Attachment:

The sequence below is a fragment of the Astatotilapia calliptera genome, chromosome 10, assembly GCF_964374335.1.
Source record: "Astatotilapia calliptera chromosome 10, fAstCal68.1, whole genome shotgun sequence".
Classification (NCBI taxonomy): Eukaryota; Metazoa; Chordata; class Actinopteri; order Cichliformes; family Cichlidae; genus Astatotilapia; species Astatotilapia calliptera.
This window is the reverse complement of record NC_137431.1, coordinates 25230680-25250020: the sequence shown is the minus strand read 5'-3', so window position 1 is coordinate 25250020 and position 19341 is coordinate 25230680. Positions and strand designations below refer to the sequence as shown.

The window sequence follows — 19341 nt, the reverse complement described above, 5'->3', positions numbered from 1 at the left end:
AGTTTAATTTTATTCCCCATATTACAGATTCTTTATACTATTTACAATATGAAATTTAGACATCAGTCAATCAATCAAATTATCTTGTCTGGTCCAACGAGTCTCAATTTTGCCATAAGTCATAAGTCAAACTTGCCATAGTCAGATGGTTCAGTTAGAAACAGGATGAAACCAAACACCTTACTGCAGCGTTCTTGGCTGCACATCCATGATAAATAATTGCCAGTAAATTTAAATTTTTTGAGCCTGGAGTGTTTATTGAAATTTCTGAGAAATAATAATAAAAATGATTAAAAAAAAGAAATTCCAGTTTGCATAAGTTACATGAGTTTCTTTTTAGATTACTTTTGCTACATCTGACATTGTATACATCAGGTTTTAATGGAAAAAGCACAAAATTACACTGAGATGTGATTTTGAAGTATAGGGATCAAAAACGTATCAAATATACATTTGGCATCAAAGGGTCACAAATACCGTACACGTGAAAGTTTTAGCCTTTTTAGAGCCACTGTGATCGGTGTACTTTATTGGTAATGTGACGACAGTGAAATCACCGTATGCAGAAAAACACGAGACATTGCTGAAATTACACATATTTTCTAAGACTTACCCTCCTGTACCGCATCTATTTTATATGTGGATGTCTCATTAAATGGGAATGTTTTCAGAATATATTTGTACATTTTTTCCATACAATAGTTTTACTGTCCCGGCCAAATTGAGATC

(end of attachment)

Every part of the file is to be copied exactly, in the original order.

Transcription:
The sequence below is a fragment of the Astatotilapia calliptera genome, chromosome 10, assembly GCF_964374335.1.
Source record: "Astatotilapia calliptera chromosome 10, fAstCal68.1, whole genome shotgun sequence".
Classification (NCBI taxonomy): Eukaryota; Metazoa; Chordata; class Actinopteri; order Cichliformes; family Cichlidae; genus Astatotilapia; species Astatotilapia calliptera.
This window is the reverse complement of record NC_137431.1, coordinates 25230680-25250020: the sequence shown is the minus strand read 5'-3', so window position 1 is coordinate 25250020 and position 19341 is coordinate 25230680. Positions and strand designations below refer to the sequence as shown.

The window sequence follows — 19341 nt, the reverse complement described above, 5'->3', positions numbered from 1 at the left end:
AGTTTAATTTTATTCCCCATATTACAGATTCTTTATACTATTTACAATATGAAATTTAGACATCAGTCAATCAATCAAATTATCTTGTCTGGTCCAACGAGTCTCAATTTTGCCATAAGTCATAAGTCAAACTTGCCATAGTCAGATGGTTCAGTTAGAAACAGGATGAAACCAAACACCTTACTGCAGCGTTCTTGGCTGCACATCCATGATAAATAATTGCCAGTAAATTTAAATTTTTTGAGCCTGGAGTGTTTATTGAAATTTCTGAGAAATAATAATAAAAATGATTAAAAAAAAGAAATTCCAGTTTGCATAAGTTACATGAGTTTCTTTTTAGATTACTTTTGCTACATCTGACATTGTATACATCAGGTTTTAATGGAAAAAGCACAAAATTACACTGAGATGTGATTTTGAAGTATAGGGATCAAAAACGTATCAAATATACATTTGGCATCAAAGGGTCACAAATACCGTACACGTGAAAGTTTTAGCCTTTTTAGAGCCACTGTGATCGGTGTACTTTATTGGTAATGTGACGACAGTGAAATCACCGTATGCAGAAAAACACGAGACATTGCTGAAATTACACATATTTTCTAAGACTTACCCTCCTGTACCGCATCTATTTTATATGTGGATGTCTCATTAAATGGGAATGTTTTCAGAATATATTTGTACATTTTTTCCATACAATAGTTTTACTGTCCCGGCCAAATTGAGATC